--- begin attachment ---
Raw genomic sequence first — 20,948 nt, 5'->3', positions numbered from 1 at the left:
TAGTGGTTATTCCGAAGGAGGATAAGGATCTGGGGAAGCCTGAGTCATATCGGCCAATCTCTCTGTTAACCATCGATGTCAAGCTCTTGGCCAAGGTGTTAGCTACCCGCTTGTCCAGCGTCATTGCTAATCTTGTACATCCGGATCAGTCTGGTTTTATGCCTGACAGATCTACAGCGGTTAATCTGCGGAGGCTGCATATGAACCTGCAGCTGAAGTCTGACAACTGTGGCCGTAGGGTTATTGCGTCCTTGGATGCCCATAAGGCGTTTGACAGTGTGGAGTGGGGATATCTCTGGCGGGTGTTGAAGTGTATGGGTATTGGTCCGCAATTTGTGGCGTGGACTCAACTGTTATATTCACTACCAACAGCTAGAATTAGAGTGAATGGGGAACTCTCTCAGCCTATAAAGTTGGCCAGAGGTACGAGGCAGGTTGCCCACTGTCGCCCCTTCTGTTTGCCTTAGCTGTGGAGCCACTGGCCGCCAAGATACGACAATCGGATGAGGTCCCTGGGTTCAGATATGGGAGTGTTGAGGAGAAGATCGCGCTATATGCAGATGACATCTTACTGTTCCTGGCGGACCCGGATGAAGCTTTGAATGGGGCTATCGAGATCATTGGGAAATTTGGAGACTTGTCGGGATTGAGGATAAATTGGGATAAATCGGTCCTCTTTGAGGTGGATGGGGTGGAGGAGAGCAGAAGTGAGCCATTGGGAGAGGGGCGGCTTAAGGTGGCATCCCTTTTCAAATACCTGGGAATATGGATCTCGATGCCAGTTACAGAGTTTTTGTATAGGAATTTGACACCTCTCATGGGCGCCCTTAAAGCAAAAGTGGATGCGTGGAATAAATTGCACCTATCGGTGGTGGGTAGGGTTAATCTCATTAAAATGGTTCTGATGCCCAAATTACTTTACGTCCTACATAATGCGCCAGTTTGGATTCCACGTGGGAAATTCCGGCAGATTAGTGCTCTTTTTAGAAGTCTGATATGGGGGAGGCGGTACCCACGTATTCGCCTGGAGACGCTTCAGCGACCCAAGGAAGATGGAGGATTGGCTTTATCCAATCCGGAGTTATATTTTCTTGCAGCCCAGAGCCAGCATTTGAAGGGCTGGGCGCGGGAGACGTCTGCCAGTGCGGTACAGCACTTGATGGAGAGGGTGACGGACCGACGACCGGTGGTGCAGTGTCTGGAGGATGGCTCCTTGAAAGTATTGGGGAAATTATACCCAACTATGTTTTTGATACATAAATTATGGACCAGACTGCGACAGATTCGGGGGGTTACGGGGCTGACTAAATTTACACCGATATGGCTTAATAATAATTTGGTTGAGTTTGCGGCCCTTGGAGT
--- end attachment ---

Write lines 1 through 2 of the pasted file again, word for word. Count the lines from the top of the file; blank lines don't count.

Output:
Raw genomic sequence first — 20,948 nt, 5'->3', positions numbered from 1 at the left:
TAGTGGTTATTCCGAAGGAGGATAAGGATCTGGGGAAGCCTGAGTCATATCGGCCAATCTCTCTGTTAACCATCGATGTCAAGCTCTTGGCCAAGGTGTTAGCTACCCGCTTGTCCAGCGTCATTGCTAATCTTGTACATCCGGATCAGTCTGGTTTTATGCCTGACAGATCTACAGCGGTTAATCTGCGGAGGCTGCATATGAACCTGCAGCTGAAGTCTGACAACTGTGGCCGTAGGGTTATTGCGTCCTTGGATGCCCATAAGGCGTTTGACAGTGTGGAGTGGGGATATCTCTGGCGGGTGTTGAAGTGTATGGGTATTGGTCCGCAATTTGTGGCGTGGACTCAACTGTTATATTCACTACCAACAGCTAGAATTAGAGTGAATGGGGAACTCTCTCAGCCTATAAAGTTGGCCAGAGGTACGAGGCAGGTTGCCCACTGTCGCCCCTTCTGTTTGCCTTAGCTGTGGAGCCACTGGCCGCCAAGATACGACAATCGGATGAGGTCCCTGGGTTCAGATATGGGAGTGTTGAGGAGAAGATCGCGCTATATGCAGATGACATCTTACTGTTCCTGGCGGACCCGGATGAAGCTTTGAATGGGGCTATCGAGATCATTGGGAAATTTGGAGACTTGTCGGGATTGAGGATAAATTGGGATAAATCGGTCCTCTTTGAGGTGGATGGGGTGGAGGAGAGCAGAAGTGAGCCATTGGGAGAGGGGCGGCTTAAGGTGGCATCCCTTTTCAAATACCTGGGAATATGGATCTCGATGCCAGTTACAGAGTTTTTGTATAGGAATTTGACACCTCTCATGGGCGCCCTTAAAGCAAAAGTGGATGCGTGGAATAAATTGCACCTATCGGTGGTGGGTAGGGTTAATCTCATTAAAATGGTTCTGATGCCCAAATTACTTTACGTCCTACATAATGCGCCAGTTTGGATTCCACGTGGGAAATTCCGGCAGATTAGTGCTCTTTTTAGAAGTCTGATATGGGGGAGGCGGTACCCACGTATTCGCCTGGAGACGCTTCAGCGACCCAAGGAAGATGGAGGATTGGCTTTATCCAATCCGGAGTTATATTTTCTTGCAGCCCAGAGCCAGCATTTGAAGGGCTGGGCGCGGGAGACGTCTGCCAGTGCGGTACAGCACTTGATGGAGAGGGTGACGGACCGACGACCGGTGGTGCAGTGTCTGGAGGATGGCTCCTTGAAAGTATTGGGGAAATTATACCCAACTATGTTTTTGATACATAAATTATGGACCAGACTGCGACAGATTCGGGGGGTTACGGGGCTGACTAAATTTACACCGATATGGCTTAATAATAATTTGGTTGAGTTTGCGGCCCTTGGAGT